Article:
Economy, Business And Markets

Senior Bankers Speak Their Mind

Senior Bankers Speak Their MindSenior Bankers Speak Their Mind

The 26th conference on Monetary and Forex Policies will be held May 24-25 in Tehran. Senior bankers have outlined their opinion on the banking state of affairs ahead of the meeting, pointing to the problems and possible solutions.

The CEO of Bank Tejarat, Mohammad Ebrahim Moghaddam says that addressing the credit crunch is one of most urgent issues. To check this problem it is essential that Iranian banks establish strong ties with their European counterparts in the post-sanctions era, he noted.

“Relations with European banks can make it possible to use foreign banks’ resources and finance big projects in Iran. Therefore we have to upgrade ourselves to close the gap between our performance and international banking norms,” the website of the Monetary and Banking Research Institute quoted him as saying in an interview.

Moghadam stated that the outdated banking rules and lack of transparency in lenders’ balance sheets are big hurdles in the way of Iranian banks’ reconnection to the international banking.

The banker criticized the previous government and blamed it for creating a hyperinflation of 40% and the ensuing credit crunch that is still haunting the economy. The tenure of the former administration ended in 2013.

As a result of the credit crunch many production units are insolvent and unable to repay their loans to banks, he recalled.

Commending the Central Bank of Iran for its anti-inflationary policies, Moghaddam said “ending the current recession demands injecting money into the economy.”

  Focus on Real Sectors

Kuroush Parvizian, CEO of Parsian Bank and head of the Private Banks’ Association opined that financing the real sectors of the economy should be among the major goals of the domestic banking system.

On the crucial issue of transparency he stressed the importance of fighting and defeating corruption and closely supervising banks’ affairs. “Creating and sustaining transparency in banks’ affairs and moving along the lines of the CBI would be effective in curbing corruption.”

 Lower Rates Help  

Esmail Lallegani, the CEO of Bank Saderat pointed to lowering lending rates for production units as a major objective of the banking system in the fiscal year that started in March. He however stressed the importance of also lowering deposit rates as a prerequisite to lowering lending rates. “Participating in big projects and helping production units should be among the priorities of the banking sector.”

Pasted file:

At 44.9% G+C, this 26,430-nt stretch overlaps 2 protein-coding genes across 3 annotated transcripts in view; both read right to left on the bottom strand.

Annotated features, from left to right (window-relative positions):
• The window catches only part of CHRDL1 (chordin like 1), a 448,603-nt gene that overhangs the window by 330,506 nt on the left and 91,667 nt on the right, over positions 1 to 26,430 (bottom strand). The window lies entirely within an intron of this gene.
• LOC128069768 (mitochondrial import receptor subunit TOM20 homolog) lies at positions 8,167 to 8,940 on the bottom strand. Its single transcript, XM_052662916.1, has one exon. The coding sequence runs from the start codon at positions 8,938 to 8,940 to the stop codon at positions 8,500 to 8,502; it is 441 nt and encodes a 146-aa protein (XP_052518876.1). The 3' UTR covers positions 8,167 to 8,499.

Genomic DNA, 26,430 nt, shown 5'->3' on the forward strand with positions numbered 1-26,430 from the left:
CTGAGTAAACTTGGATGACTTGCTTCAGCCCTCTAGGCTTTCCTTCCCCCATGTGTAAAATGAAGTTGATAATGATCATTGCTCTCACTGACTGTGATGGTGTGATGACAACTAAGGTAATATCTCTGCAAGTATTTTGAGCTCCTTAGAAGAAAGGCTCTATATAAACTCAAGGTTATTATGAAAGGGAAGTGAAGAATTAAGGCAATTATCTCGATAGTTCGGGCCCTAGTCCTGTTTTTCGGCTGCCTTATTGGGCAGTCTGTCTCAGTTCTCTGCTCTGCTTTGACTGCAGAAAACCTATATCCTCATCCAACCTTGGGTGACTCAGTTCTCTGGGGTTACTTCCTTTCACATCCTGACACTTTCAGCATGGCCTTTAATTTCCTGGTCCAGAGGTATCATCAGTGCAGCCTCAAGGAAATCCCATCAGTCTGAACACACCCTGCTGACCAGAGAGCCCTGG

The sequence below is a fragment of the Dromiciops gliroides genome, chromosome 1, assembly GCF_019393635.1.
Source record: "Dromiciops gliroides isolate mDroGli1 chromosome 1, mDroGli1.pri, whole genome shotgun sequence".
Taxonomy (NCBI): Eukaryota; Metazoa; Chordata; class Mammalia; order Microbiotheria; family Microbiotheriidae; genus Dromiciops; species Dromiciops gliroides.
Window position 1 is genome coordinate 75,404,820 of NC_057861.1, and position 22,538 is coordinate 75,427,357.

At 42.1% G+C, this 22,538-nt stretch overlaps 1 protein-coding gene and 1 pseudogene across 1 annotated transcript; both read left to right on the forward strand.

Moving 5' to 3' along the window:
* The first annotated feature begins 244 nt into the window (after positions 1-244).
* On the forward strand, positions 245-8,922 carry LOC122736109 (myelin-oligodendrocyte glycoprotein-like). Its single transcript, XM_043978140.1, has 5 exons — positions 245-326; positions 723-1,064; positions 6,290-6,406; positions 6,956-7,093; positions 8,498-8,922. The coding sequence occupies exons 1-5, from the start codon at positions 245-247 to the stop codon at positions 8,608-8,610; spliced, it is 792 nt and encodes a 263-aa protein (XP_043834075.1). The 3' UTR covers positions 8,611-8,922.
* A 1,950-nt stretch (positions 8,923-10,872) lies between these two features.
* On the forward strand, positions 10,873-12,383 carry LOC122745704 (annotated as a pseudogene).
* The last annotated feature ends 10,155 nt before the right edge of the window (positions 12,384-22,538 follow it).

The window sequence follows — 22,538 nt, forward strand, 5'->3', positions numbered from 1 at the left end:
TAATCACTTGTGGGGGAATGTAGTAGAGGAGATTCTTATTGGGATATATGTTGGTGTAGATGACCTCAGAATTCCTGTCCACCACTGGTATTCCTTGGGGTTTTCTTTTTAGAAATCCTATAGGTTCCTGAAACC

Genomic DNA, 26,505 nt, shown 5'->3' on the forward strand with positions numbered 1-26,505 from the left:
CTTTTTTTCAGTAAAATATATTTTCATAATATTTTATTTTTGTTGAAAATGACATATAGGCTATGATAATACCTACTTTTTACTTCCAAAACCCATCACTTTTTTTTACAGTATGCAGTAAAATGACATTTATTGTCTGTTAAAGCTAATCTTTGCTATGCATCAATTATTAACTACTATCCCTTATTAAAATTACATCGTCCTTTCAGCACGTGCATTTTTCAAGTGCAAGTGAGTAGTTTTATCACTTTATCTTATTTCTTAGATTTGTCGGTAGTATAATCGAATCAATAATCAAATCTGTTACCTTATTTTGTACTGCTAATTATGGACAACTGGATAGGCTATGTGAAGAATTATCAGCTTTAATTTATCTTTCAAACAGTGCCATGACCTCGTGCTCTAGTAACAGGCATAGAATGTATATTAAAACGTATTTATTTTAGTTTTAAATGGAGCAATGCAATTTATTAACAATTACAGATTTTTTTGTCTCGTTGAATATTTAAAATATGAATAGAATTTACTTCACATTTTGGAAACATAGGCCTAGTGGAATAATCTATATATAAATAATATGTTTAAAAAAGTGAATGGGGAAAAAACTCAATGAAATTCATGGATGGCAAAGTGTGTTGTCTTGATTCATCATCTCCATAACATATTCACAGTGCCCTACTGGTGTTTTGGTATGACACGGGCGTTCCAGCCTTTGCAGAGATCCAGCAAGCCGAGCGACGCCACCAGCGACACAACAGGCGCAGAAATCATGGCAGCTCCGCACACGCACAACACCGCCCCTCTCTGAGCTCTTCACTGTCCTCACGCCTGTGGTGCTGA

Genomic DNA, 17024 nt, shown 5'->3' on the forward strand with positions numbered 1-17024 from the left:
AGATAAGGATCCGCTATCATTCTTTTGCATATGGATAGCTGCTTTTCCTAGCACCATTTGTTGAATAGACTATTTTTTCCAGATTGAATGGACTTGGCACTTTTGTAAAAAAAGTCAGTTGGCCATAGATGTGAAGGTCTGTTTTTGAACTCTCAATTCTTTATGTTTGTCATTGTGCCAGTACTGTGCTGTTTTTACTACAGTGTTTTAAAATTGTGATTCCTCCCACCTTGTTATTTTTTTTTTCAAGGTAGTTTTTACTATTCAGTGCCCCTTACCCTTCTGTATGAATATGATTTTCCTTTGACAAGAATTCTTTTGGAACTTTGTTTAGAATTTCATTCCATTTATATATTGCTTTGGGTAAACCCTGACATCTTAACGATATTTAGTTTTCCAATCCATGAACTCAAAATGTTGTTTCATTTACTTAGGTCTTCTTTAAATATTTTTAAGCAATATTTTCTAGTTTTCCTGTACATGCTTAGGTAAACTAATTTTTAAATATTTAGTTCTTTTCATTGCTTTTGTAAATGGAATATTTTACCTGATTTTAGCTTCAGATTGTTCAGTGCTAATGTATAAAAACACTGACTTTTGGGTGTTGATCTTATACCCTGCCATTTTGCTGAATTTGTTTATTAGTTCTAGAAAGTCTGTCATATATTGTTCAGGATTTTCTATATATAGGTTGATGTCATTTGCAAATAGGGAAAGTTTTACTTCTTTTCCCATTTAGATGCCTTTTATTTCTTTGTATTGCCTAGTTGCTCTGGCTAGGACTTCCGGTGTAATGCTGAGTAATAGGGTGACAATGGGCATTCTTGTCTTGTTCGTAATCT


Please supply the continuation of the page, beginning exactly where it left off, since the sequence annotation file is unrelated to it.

The senior banker also pointed to developing and expanding credit-based banking services saying increasing the number of LCs offered to manufacturers can help them sell their products in foreign markets.

 2 Pressing Issues

Mohammad Hashem Botshekan, CEO of Bank Maskan pointed to the mountain of  bad loans and the credit crunch as the two most urgent issues inhibiting the Iranian banking industry.

He pointed to a tripling of forex rates, a hyperinflation of 40% and crippling sanctions as some of the ills visiting the domestic economy over the past several years.

“The inflation accompanied by unprecedented recession resulted in the bankruptcy of many production industries and hurled the economy into negative territory,” during the former government, he recalled.

Botshekan pointed to the huge oil revenues flowing into the domestic economy during the previous government saying it had led to the Dutch disease in Iran’s economy.

“When oil revenues shot up liquidity rushed to the housing market. But when recession hit the real estate sector much of the banks’ resources (housing mortgages and credits) were stressed and became inaccessible.”

Pointing to soured assets and government debt to banks as serious constraints of the struggling banking sector that must be addressed soon, he called for the establishment of “asset management companies” to help settle the issue of bad loans and government debt to the banks.